This would mean that a person who is appointed on that basis must accept that their obligation to the company cannot be discharged, and may be breached, by accepting instructions from the appointer. A director is allowed to look after the interests of their appointer, but only in so far as that is compatible with the interests of the company.

  1. Duty to exercise reasonable care, skill and diligence (Sec. 145)

 This is provided as:

In performing the functions of a director, a director of a company shall exercise the same care, skill and diligence that would be exercisable by a reasonably diligent person with

  1. the general knowledge, skill and experience that may reasonably be expected of a person carrying out the functions performed by the director in relation to the company; and
  2. the general knowledge, skill and experience that the director has.

This means that Directors must continue to act with reasonable skill and care. If they have special skills or knowledge then they will be expected to exercise them (i.e. an advocate serving on the board is expected to discharge his/her duties with the competence of a lawyer). Otherwise they will be measured against the standard of a reasonable person occupying their position.

  1. Duty to avoid conflict of interest (Sec. 146)

Under this section, a director must avoid a situation in which he has, or can have, a direct or indirect interest that conflicts, or possibly may conflict, with the interests of the company. The provision incorporates the long-standing common law rule that directors, like any other person who has fiduciary responsibilities, must respect the trust and confidence placed in them and should do nothing to undermine or abuse that trust and confidence.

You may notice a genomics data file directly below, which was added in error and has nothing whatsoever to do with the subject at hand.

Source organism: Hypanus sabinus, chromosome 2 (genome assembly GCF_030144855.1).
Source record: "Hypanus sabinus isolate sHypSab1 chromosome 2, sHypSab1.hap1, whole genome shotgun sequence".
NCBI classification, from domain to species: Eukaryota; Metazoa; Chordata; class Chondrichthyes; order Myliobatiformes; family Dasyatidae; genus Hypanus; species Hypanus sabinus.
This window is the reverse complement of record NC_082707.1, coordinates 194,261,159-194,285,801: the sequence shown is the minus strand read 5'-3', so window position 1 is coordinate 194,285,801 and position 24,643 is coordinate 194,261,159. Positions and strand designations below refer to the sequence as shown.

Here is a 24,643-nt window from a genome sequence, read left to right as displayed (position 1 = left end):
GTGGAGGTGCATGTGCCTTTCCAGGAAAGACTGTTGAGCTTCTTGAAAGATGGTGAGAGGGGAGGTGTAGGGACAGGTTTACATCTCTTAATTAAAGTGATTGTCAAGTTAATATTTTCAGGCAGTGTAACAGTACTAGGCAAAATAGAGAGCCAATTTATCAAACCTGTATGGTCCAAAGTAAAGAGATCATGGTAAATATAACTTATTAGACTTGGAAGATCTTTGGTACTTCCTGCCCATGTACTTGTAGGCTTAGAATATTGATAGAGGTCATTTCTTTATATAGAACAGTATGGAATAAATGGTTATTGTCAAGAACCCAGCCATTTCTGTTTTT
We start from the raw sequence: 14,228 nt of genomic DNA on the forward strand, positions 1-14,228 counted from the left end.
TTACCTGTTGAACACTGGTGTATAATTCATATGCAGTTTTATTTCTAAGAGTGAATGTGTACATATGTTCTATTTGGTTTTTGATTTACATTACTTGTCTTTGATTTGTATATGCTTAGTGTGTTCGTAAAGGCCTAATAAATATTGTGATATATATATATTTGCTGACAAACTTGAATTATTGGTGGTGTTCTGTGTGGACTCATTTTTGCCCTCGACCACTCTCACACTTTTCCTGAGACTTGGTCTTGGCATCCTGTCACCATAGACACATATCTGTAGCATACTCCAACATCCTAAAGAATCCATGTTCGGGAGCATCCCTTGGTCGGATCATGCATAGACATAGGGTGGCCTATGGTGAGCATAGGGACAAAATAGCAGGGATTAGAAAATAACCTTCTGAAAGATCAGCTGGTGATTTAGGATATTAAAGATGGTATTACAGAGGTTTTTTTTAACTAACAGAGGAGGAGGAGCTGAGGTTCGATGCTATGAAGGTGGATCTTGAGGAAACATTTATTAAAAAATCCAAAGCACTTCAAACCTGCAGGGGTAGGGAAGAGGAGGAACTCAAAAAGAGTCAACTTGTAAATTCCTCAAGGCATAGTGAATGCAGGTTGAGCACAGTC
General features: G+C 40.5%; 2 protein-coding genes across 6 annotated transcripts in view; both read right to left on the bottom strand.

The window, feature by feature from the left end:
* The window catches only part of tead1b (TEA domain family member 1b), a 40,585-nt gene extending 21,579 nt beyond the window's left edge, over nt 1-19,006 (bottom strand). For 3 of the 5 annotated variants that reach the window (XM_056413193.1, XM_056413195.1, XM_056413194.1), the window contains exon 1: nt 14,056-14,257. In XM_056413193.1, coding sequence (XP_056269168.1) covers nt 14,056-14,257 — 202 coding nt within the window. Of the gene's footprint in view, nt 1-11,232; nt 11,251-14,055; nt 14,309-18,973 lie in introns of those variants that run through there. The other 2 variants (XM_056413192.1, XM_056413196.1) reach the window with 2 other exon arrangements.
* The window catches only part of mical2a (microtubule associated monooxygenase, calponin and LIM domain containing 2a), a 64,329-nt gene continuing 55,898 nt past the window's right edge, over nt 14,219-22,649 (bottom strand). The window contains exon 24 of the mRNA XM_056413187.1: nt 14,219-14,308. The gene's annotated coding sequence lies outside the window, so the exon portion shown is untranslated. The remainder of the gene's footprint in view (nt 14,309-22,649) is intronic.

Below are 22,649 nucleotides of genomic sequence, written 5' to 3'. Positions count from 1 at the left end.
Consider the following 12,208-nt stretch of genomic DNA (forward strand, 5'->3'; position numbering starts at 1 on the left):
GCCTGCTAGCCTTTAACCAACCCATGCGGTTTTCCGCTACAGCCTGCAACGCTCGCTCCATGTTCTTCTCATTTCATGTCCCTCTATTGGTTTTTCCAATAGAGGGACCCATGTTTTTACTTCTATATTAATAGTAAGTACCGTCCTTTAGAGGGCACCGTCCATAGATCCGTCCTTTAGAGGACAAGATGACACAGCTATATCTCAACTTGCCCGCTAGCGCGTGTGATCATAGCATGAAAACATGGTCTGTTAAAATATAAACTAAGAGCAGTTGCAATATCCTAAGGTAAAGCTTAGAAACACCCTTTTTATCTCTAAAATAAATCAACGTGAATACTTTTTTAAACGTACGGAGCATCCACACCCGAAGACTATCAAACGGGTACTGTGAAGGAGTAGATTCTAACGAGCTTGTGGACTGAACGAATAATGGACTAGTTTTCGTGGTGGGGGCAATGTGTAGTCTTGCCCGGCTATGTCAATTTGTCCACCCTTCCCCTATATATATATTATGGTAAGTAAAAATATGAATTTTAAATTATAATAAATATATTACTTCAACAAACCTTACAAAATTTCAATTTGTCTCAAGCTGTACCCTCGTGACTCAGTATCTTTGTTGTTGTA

The practical effect of the rule is that where directors find themselves in any situation where their own personal interests clash or may clash with the interests of their company, the interests of the company must be put first: indeed, directors should strive to ensure that situations where they could be called upon to make such a decision do not arise in the first place.

  1. Duty not to accept benefits from third parties (Sec. 147)

A third party is defined as a person other than the company, an associated body corporate or a person acting on behalf of the company or an associated body corporate.

In this section Directors should ensure that they do not receive any benefits not provided for, or allowed, under the constitution of the company. The only exceptions will be benefits that are so minor that they could not be thought to influence the director in any way.

This rule is also intended to ensure that a director is not distracted from performing his or her duty to the company by rewards offered for doing unspecified things (or not doing any such things). By virtue of section 147(4), however, there will be no breach of duty if the acceptance of the benefit by the director cannot reasonably be regarded as likely to give rise to a conflict of interest: so immaterial benefits and those which are entirely unrelated to the affairs of the company may be accepted.

We organize trainings for the Board of Directors on the Kenyan Companies Act, 2015. If you would like to register a limited liability company in Kenya or require company secretarial services in Kenya, please contact us on info@capitaregistrars.co.ke or by phone on +254709747555